In the space of 24 hours, Steven Gerrard has lost a manager and gained a captaincy and if he was ever in any doubt about the significance of this summer in terms of his own career, then the departure of Rio Ferdinand will have changed that.
Ferdinand's injury at last elevates Gerrard into the role that many believe he should have had a long time ago. As the captain of England at a World Cup finals he finally has the job that he looked destined for ever since he set about dominating the Ukraine midfield on his England debut more than 10 years ago. He might have got the captaincy by default but it feels like a good fit nonetheless
Fabio Capello's original reasons for not selecting Gerrard as captain when he picked John Terry in August 2008 was that he felt that the player did not project his personality enough when he was given an audition in the role against Switzerland. It is a charge commonly levelled against Gerrard – too much introspection, too troubled – but among the England players there is no one who commands as much respect.
It is a personal view that Capello never gave Gerrard a proper chance in the job. He has always been something of a man apart – he does, after all, come from an English city that considers itself a separate republic – but once he decides to open up there is no player who is more brutally honest.
Of all England's senior players, Gerrard is by far the most confident and erudite when it comes to talking about the big issues. When Steve McClaren was coming in for heavy criticism before the Euro 2008 qualifier away in Andorra in March 2007, Gerrard and Terry were both drummed up to show some solidarity for their manager. Terry was captain at the time but an outsider forced to identify which one was in charge would have picked Gerrard every time.
With his usual straight-to-the-point honesty Gerrard got to the heart of the issue immediately. "This is England. People are going to expect a lot. We have a big, big support. Playing for England is a privilege. We understand there is going to be a lot of pressure. This game is all about results. Our results have been unacceptable of late. We take the criticism on the chin and move on."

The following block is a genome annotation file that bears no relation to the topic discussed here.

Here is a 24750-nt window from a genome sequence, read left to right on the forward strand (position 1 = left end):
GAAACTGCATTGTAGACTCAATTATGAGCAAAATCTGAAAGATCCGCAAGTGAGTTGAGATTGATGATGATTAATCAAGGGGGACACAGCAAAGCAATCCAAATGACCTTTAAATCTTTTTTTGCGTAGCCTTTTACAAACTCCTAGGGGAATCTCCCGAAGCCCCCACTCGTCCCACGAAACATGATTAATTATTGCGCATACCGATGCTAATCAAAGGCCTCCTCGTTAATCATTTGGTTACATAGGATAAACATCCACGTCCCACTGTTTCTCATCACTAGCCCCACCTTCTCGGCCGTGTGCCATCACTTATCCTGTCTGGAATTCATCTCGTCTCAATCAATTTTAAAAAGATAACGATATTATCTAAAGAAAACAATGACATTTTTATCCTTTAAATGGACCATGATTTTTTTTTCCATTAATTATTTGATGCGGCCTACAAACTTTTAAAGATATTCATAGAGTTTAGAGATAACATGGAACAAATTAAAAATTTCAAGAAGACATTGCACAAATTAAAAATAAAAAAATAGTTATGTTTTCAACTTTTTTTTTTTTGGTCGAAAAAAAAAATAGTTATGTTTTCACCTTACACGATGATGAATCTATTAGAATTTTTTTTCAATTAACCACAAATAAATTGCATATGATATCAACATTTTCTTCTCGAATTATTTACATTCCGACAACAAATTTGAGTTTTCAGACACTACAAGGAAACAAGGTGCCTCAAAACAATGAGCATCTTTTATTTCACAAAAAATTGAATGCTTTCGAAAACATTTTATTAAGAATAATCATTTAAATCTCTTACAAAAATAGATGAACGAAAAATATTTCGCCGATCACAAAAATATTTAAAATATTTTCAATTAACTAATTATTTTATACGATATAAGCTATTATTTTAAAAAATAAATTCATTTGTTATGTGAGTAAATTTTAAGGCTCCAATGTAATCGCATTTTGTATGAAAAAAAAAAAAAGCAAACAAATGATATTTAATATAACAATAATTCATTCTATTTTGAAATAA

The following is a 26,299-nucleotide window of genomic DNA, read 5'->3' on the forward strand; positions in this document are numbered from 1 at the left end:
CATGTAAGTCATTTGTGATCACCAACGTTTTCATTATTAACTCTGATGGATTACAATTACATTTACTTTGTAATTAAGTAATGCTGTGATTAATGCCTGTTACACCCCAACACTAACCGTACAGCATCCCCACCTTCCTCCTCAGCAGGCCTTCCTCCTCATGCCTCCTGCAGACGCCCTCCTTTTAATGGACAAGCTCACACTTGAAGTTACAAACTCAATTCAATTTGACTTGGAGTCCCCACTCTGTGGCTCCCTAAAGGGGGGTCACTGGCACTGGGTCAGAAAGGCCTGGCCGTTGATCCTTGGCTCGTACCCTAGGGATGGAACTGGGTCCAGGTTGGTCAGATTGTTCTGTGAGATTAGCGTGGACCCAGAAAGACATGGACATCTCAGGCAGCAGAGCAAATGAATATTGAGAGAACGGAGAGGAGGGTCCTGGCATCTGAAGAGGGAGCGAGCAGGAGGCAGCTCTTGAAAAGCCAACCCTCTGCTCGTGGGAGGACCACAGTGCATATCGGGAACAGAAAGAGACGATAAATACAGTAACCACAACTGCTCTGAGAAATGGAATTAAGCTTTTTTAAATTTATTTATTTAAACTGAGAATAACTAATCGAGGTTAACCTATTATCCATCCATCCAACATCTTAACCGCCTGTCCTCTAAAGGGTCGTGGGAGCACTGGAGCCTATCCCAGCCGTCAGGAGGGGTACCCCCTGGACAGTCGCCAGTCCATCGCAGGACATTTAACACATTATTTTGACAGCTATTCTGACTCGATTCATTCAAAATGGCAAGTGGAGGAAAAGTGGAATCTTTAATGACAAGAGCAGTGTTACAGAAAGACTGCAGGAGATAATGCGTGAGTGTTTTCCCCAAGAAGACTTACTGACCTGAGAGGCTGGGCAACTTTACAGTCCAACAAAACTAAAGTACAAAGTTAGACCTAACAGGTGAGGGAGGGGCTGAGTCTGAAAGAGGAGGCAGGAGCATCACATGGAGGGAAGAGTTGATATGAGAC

And as the Andorra game unfolded as something of a nightmare for McClaren – goalless at half-time and the fans calling for his head – it was Gerrard who got England out of a hole that night with two goals.
By his own admission, Gerrard has not always risen to the challenge. At Euro 2000, just 20 years old, he was frozen by homesickness. At Euro 2004 he was consumed with the question of whether he should leave Liverpool for Chelsea. The last World Cup finals were probably his best performance at a tournament for England but he will believe that he can do better. Wayne Rooney is the England team's marquee name but Gerrard is not far behind.
His relationship with Rafael Benitez was known to have deteriorated badly in the last two years and Liverpool's parting of the ways with their manager on Thursday will probably mean that a weight has been lifted from Gerrard. The question of whether he needs to go to Real Madrid to have one last hurrah has changed; with a new regime at his club comes some hope of a fresh start.
As for the England captaincy, it is nothing that a 30-year-old with 78 caps and a status as one of the best players in the world cannot handle. Sixteen years ago the Football Association rejected Gerrard for a place at their Lilleshall centre of excellence; as of yesterday he became their main man.
Fifa regulations allow countries to call up a replacement up to 24 hours before a side's opening match, which meant England could have waited until Friday evening to replace Rio Ferdinand. Replacements are not limited to players included in the initial 30-man squads named last month.